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Doxepin hydrochloride or doxepin is tricyclic antidepressant which is also used for many other conditions in non-depressed people including:

Doxepin is a similar drug to amitriptyline and nortriptyline, but also has antihistamine effects.

Doxepin is also sold under the brand names Silenor, Sinequan, Prudoxin. and Zonalon.[2][1]

Theory[edit | edit source]

Doxepin has not been suggested as a primary treatment for ME/CFS. It is effective for a number of common symptoms found in ME/CFS, and has antagonist effects on alpha-adrenergic, muscarinic, and histaminic receptors.[3][4]

Evidence[edit | edit source]

ME/CFS[edit | edit source]

Doxepin is not recommended as a first-line antidepressant for ME/CFS patients.[3][4]

The International Consensus Criteria for myalgic encephalomyelitis states that doxepin may be helpful as a sleep sustainer in the short-term, when used at a low dose, but warns that side effects can be severe.[4]

Dosage for ME/CFS[edit | edit source]

The Canadian Consensus Criteria for ME/CFS suggests:

  • 2-20mg each night at bedtime for sleep
  • 5-100 mg each night at bedtime as tolerated for pain
  • 5-10 mg at bedtime/during hours of sleep to 75-100 mg daily for depression

As is typical for ME/CFS patients, clinicians are advised to start with a low and gradually increase the dosage as tolerated. It is slower acting, but helps to keep patient asleep longer.[3]

Clinicians[edit | edit source]

Risks and safety[edit | edit source]

Doxepin has similar side effects to amitriptyline. This includes the US antidepressant black box warning of an increased risk of suicidal thoughts or actions and self-harm in children, teenagers, and young people under age 24.[1]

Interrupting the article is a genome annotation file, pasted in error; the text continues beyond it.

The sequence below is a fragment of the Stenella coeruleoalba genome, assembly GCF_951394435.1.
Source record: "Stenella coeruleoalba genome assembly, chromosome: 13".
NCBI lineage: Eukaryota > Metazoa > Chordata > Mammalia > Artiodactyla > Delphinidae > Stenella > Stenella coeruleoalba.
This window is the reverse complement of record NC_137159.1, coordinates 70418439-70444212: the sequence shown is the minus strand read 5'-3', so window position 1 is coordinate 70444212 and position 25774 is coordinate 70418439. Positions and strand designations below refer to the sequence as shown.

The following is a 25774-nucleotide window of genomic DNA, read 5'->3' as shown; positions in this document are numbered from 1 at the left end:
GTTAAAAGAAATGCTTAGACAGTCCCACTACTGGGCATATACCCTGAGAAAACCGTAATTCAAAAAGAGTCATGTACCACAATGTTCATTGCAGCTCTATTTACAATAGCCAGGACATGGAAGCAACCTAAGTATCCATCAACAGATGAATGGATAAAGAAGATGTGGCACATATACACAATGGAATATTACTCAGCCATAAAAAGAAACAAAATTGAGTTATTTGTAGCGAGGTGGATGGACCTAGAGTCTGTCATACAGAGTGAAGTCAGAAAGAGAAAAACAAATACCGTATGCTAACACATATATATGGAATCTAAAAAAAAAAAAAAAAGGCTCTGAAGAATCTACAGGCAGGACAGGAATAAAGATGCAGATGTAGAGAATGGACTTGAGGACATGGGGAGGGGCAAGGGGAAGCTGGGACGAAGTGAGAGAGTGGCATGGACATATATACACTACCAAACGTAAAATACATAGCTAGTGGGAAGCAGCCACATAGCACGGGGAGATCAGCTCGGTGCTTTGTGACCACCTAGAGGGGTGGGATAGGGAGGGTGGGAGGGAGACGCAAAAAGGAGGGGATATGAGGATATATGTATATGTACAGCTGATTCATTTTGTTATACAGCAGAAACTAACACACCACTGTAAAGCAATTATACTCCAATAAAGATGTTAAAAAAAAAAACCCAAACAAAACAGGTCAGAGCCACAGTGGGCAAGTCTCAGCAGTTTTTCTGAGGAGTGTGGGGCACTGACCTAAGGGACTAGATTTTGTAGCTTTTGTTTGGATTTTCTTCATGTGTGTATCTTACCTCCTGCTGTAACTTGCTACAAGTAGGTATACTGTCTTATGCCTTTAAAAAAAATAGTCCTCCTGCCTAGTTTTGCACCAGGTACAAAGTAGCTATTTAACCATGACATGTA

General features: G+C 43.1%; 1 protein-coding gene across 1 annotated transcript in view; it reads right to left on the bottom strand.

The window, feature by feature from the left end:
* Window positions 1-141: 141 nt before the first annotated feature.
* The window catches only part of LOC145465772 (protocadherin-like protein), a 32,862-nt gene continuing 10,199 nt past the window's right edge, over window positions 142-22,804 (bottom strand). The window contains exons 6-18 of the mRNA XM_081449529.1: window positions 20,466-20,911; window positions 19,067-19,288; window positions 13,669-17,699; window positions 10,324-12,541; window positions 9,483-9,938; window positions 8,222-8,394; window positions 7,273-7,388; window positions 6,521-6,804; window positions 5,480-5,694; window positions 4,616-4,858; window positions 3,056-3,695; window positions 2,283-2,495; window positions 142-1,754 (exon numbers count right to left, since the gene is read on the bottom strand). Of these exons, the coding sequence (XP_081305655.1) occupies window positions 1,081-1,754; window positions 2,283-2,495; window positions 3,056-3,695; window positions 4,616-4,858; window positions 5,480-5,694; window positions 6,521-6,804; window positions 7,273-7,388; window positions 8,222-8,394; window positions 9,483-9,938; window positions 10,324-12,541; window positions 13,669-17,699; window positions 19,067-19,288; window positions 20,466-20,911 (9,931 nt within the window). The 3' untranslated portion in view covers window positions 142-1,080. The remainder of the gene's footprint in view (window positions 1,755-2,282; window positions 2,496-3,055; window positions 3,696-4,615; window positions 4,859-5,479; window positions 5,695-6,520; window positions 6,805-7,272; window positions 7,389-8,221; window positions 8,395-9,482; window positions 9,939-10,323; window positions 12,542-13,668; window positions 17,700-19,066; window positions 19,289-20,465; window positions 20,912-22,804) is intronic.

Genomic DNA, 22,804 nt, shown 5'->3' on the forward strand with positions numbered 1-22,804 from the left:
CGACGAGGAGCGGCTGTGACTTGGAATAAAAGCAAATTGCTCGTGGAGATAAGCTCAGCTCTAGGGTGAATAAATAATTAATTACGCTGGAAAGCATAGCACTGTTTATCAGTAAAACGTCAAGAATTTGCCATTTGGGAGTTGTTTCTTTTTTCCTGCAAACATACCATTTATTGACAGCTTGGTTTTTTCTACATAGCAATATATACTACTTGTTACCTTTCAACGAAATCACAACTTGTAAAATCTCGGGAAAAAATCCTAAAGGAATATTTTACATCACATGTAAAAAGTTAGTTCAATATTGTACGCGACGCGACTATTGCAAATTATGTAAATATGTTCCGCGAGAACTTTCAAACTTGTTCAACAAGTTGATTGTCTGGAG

Costs and availability[edit | edit source]

Doxepin is a perscription only drug which is inexpensive in capsule form, and generic forms are widely available.[5] It is available as a tablet/capsule, oral solution and for pruritus as a topical treatment to be applied to the skin.[1][2]

Doxepin prices in the US are typically around $17 per 30 capsules (10mg), $25 for 118ml of oral solution (10mg/mL). Doxepin 3mg and 6mg tablets are considerably more expensive, at $165-450 per 30.[5]

Doxepin topical cream is approximately $625 for 45g (5% strength). Topical brand names include Zonalon and Prudoxin.[6]

See also[edit | edit source]

Learn more[edit | edit source]

References[edit | edit source]

antagonist A chemical that reduces or helps block the activity of another chemical in the body. For example, most antihistamines are H1 antagonists because they block the H1 histamine receptor, which helps relieve allergy symptoms. The opposite of an agonist.

adverse reaction Any unintended or unwanted response to a treatment, whether in a clinical trial or licensed treatment. May be minor or serious.

The information provided at this site is not intended to diagnose or treat any illness.
From MEpedia, a crowd-sourced encyclopedia of ME and CFS science and history.